The mere sound of the word sparked Louisa's fury. She sat up and pointed an accusing finger. "Dinnae ever use that word in front of me, Mairi. You ken I hate it. It's a nasty, dirty word people use to shame women for not finding a husband, as if that's the only way for a woman to live, to attach herself to a man like his favorite hound, dependent upon him for food and shelter, left begging at his feet for an occasional pat on the head, and then forgotten in some corner of the house. Well, that's no life for me. Ever. I'll not be someone's hound and I'll not be called a spinster. I'll be my own woman. I'll run away if I have to."
"Go an' boil yer heid, ye dafty. Ye cannae run away. What would you do?"
"I could do lots of things. I could teach or run a shop or be a lady's companion. I could even be an actress," Louisa said with some reservation. She hadn't really had an opportunity to prove herself a competent actress, but she thought she could, given the chance. "I thought to run away to London and try to be an actress there. The problem is, no matter what I do, Da would just send one of my brothers to drag me home again."
"You ken very well the stage is no place for a proper young lady such as yerself. That's what got you into this mess, is it not?" Louisa reached for Mairi's hand and pulled her down to sit next to her on the bed. The girl was her maid, yes, but she was also
Louisa's only confidante and, as they were equal in age, both being twenty-two, the one person who understood her completely. She let her head rest on her friend's shoulder.
"Oh, Mairi. I wish you had been there. It was the most glorious feeling to be standin' on that stage in front of hundreds of people, everyone watching you, listening to you, loving you. If only Da had watched me just a wee while, he might have loved me." She corrected herself. "I mean, he might have liked my performance."
"Och, he's worried for ye, is all. Things will be fine. You'll see. No doubt Mr. Kirby is a worthy fellow." Mairi rose and collected the slippers for mending. "Lord knows, I'd give my eye teeth to trade places with you." She chuckled and said more or less to herself, "Aye, that'd be heaven, it would."
The ghost of an idea tickled at the back of Louisa's brain. "What did you say?"
"Pah," Mairi flapped a hand. "I was talking havers."
"No. You said you'd trade places wi' me." Perhaps she had read too many Shakespeare plays but "Were you serious?"
Mairi straightened, her brow buckled. "Wed a rich man like that and never have to work again? Have servants wait on me for a change? A' course I'd want to be you." She shook her head and continued toward the door, still laughing to herself. "Who wouldnae want to be you?"
In the next moment, a fully formed plan popped into Louisa's head and unfurled like a rug. She jumped to her feet and called, "Wait."
Mairi paused at the door. "Yes, miss?"
"Come here." Breathless with excitement, Louisa pulled out the chair to her dressing table. "Sit." When Mairi didn't move, she ordered, "Sit down."
The maid sidled toward the chair and lowered herself. "What's got into you? I dinnae like the look on your face."
"Hold your wheesht and close your eyes." She whipped off Mairi's mobcap and the maid's mess of auburn ringlets spilled over her shoulders. Louisa scooped them up and pinned them on top of her head, allowing a few ringlets to feather the sides of her face. Next, she clipped a pair of glittering earbobs into place, and pinched her cheeks into rosy peaches.
"Keep your eyes closed." At the last, she buttoned a white lawn chemisette with a high ruffled collar around the girl's neck. "There," she said. "Take a keek."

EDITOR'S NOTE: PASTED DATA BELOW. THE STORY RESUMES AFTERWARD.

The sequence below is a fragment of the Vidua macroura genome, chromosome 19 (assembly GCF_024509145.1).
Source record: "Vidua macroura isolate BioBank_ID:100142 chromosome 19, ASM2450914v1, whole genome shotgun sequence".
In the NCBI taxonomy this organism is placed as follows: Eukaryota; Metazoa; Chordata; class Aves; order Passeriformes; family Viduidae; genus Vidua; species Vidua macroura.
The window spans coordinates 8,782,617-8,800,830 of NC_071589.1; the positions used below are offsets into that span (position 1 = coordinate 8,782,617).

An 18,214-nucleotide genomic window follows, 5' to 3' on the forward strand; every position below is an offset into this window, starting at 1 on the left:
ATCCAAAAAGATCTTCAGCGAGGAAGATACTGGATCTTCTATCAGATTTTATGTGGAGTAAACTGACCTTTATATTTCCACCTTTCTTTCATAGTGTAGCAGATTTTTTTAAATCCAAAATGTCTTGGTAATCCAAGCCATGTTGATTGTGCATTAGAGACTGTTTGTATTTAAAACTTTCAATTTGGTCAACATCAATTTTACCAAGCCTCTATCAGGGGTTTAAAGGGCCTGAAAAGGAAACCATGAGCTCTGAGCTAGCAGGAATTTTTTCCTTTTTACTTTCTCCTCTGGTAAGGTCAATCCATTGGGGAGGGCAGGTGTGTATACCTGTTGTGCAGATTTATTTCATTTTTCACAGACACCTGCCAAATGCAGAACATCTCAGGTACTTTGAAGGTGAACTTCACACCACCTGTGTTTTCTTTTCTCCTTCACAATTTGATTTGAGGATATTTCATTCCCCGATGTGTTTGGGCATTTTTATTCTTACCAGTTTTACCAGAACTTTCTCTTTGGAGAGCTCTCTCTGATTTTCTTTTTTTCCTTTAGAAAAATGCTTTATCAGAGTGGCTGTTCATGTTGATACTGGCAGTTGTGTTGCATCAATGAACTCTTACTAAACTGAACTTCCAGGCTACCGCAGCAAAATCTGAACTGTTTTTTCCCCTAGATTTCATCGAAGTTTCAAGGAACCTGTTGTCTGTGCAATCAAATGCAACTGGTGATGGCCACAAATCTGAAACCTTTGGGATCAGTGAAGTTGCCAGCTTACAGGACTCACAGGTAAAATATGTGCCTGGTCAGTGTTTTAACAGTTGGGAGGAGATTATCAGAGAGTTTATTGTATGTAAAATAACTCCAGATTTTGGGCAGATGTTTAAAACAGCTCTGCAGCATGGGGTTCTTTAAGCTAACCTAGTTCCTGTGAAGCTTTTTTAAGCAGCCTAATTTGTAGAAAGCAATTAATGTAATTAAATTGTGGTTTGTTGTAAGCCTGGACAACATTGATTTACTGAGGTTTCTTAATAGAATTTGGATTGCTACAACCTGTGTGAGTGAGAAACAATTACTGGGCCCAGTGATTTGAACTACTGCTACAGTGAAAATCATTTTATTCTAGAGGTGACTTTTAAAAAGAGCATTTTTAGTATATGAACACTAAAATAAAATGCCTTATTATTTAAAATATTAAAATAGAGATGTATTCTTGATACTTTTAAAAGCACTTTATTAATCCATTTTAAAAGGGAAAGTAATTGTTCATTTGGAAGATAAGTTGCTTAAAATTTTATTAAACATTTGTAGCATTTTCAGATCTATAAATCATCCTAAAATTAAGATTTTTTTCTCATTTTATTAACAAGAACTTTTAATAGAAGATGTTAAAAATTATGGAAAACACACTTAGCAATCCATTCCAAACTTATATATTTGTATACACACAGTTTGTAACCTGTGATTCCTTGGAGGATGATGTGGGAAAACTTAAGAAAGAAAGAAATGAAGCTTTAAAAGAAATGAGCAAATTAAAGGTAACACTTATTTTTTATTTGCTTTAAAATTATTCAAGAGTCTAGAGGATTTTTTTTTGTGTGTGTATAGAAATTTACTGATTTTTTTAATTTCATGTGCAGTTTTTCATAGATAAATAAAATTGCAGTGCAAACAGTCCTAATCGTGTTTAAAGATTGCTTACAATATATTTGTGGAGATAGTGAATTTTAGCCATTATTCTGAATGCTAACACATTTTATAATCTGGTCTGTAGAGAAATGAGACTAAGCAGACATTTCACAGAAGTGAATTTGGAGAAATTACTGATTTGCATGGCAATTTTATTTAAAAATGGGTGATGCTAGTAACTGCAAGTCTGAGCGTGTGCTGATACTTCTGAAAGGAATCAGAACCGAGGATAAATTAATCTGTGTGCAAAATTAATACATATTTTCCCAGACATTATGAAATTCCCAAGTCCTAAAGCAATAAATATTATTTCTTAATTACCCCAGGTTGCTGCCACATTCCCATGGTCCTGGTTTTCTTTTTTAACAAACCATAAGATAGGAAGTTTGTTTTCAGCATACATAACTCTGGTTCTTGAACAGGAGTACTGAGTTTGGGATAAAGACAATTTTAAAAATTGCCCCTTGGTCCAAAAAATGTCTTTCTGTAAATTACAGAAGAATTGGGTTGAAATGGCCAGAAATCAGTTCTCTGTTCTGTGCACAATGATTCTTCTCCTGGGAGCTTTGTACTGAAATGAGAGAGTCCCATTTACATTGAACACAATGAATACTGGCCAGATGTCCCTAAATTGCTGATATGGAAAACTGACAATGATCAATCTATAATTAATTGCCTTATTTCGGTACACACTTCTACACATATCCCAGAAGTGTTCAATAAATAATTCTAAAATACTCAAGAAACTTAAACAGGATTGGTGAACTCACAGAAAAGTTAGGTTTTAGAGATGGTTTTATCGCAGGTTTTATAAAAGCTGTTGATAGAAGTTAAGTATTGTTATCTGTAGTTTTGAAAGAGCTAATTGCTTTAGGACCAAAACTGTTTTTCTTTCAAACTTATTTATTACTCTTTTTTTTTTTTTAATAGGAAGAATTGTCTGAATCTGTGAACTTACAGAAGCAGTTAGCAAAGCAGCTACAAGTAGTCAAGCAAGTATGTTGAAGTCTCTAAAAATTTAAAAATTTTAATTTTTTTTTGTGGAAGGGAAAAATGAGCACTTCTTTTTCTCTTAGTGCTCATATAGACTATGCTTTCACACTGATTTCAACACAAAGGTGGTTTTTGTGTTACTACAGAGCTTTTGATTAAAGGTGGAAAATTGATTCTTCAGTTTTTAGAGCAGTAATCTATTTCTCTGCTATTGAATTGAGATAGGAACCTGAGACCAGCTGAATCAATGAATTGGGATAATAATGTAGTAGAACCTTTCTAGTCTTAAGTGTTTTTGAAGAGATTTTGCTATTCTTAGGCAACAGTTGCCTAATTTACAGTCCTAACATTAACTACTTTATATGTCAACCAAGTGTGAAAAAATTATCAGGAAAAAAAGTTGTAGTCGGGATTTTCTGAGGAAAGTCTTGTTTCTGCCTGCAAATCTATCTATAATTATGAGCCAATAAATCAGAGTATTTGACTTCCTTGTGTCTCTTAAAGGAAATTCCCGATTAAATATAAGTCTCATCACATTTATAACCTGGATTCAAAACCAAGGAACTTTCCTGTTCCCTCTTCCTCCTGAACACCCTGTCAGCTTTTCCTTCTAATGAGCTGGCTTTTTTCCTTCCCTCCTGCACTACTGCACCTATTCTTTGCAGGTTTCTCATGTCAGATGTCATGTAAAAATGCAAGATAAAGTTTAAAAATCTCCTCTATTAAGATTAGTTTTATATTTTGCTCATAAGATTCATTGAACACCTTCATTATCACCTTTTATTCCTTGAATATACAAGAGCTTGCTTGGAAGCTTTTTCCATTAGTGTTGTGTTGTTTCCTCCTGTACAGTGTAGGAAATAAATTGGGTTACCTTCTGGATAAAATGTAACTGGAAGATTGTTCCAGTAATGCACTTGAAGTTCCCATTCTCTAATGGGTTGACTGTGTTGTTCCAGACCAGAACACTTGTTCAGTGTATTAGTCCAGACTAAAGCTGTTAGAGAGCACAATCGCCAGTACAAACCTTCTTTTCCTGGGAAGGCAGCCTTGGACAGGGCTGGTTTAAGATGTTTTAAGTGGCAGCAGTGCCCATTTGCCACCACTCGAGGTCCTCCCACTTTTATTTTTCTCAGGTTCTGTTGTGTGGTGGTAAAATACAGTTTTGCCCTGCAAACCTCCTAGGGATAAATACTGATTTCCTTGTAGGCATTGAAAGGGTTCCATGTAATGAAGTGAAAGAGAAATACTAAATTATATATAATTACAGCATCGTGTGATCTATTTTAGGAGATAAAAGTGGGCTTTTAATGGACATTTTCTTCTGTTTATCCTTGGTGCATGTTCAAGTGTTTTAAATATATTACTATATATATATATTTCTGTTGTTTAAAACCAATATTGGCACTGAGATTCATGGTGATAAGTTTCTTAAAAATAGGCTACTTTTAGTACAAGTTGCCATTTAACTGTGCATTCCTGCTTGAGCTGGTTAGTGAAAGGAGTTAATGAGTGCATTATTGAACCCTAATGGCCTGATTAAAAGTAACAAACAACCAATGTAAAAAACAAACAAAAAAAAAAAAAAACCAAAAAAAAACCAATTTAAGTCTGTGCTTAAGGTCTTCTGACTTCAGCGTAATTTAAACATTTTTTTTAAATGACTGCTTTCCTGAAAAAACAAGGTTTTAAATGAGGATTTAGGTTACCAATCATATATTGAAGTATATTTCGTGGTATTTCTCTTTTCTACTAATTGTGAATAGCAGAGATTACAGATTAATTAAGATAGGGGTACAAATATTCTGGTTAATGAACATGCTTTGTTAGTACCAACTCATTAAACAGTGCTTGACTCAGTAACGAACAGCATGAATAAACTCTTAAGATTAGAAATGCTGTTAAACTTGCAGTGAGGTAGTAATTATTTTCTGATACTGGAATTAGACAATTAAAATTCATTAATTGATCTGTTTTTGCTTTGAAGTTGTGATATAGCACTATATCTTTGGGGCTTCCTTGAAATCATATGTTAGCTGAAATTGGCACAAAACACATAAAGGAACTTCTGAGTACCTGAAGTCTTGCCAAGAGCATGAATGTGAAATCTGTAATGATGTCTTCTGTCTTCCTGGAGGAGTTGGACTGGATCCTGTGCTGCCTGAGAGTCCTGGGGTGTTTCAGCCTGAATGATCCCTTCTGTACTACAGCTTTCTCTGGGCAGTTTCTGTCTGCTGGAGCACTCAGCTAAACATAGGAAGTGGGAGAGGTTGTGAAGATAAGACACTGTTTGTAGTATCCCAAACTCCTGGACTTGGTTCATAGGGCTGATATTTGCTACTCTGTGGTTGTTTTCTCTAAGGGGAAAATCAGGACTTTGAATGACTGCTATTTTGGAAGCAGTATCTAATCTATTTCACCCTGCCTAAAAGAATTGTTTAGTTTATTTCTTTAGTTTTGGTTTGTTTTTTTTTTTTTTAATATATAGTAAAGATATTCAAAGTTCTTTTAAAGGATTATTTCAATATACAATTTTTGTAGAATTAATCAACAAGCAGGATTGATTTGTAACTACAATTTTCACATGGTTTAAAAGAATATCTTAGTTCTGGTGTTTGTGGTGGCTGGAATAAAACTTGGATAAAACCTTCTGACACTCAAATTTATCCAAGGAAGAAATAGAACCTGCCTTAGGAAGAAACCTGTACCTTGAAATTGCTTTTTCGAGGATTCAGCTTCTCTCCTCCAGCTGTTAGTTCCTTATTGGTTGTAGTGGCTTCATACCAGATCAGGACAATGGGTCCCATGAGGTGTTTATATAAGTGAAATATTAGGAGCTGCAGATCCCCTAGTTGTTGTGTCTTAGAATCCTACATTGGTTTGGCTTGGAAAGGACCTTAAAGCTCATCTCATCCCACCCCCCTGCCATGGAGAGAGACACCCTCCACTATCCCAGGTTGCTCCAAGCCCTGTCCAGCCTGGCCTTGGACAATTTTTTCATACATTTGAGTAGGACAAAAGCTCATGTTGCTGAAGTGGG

Mairi stared into the mirror spellbound. Even Louisa had to admit, the transformation was astounding. Given the right adornment, Mairi was undeniably beautiful. The corners of her maid's mouth curved up. "Oh, miss." Then her eyes flicked from her reflection up to Louisa and her smile disappeared. "Oh, miss." The timbre of her voice had changed from awed to appalled. "Oh, no." She shook her head. "Oh, no-no-no-no-no."
Louisa arched a brow. "Oh, yes-yes-yes-yes-yes."
* * *
The bell above the door tinged as Ian entered the bookshop on St. Mary's Wynd. He removed his hat and inhaled the familiar smell, that heady combination of leather with a trace of vanilla and printer's ink. This was his favorite place in Edinburgh, the one spot where he could set aside his cares and silence the thing in his head that constantly demanded order.
He exhaled, let his shoulders loosen and his mind slow.
The bookseller acknowledged him from behind his counter with a raised hand.
"My order's come in, then?" Ian asked.
"Only yesterday, sir."
Good. And just in time. The Gael Forss was set to leave in two days. At least he'd have something enjoyable to read during the crossing. He should purchase the book and be on his way, as there was still much he must accomplish yet this afternoon. Plus, he'd promised to stop at his sister Maggie's house to say goodbye to her and the children.
Ian gazed longingly at the shelves, bowed in the center, laden with treasure waiting to be excavated. And the golden letters embossed on the soft leather spines called to him, daring him to peek inside their covers. Well, maybe he could spare a few more minutes. What would be the harm? In any case, his sister would forgive him for being late if he arrived with gifts of books for his niece and nephew.
He asked the bookseller, "Have you a recommendation for a lad of twelve years?"
"The American author, Washington Irving, is popular. I have one copy of The Legend of Sleepy Hollow."
"I've heard of it. A ghost story, aye?" Ian smiled to himself. Young Malcolm would love it. Ian located the book, checked the binding, and tucked it under his arm. Now to find a suitable story for his nine-year-old niece, Belinda. He took a leisurely stroll down the first two aisles of shelves, randomly pulling down books to examine their fly pages and check the publication dates, but mostly for the sheer pleasure of holding them in his hands, testing their weight, and running his fingers over the textured leather.
The rustle of skirts made him lift his head. Peering through the books to the next aisle, he caught a flash of pink. Pink was a young woman's color. And was that lavender he smelled? Those three things — skirts, pink, and lavender — fired Ian's need to investigate. He strolled to the end of the aisle and poked his head around the corner.(Continues…)
Excerpted from "Saving the Scot"
Copyright © 2019 Jennifer Trethewey.
Excerpted by permission of Entangled Publishing, LLC.
All rights reserved. No part of this excerpt may be reproduced or reprinted without permission in writing from the publisher.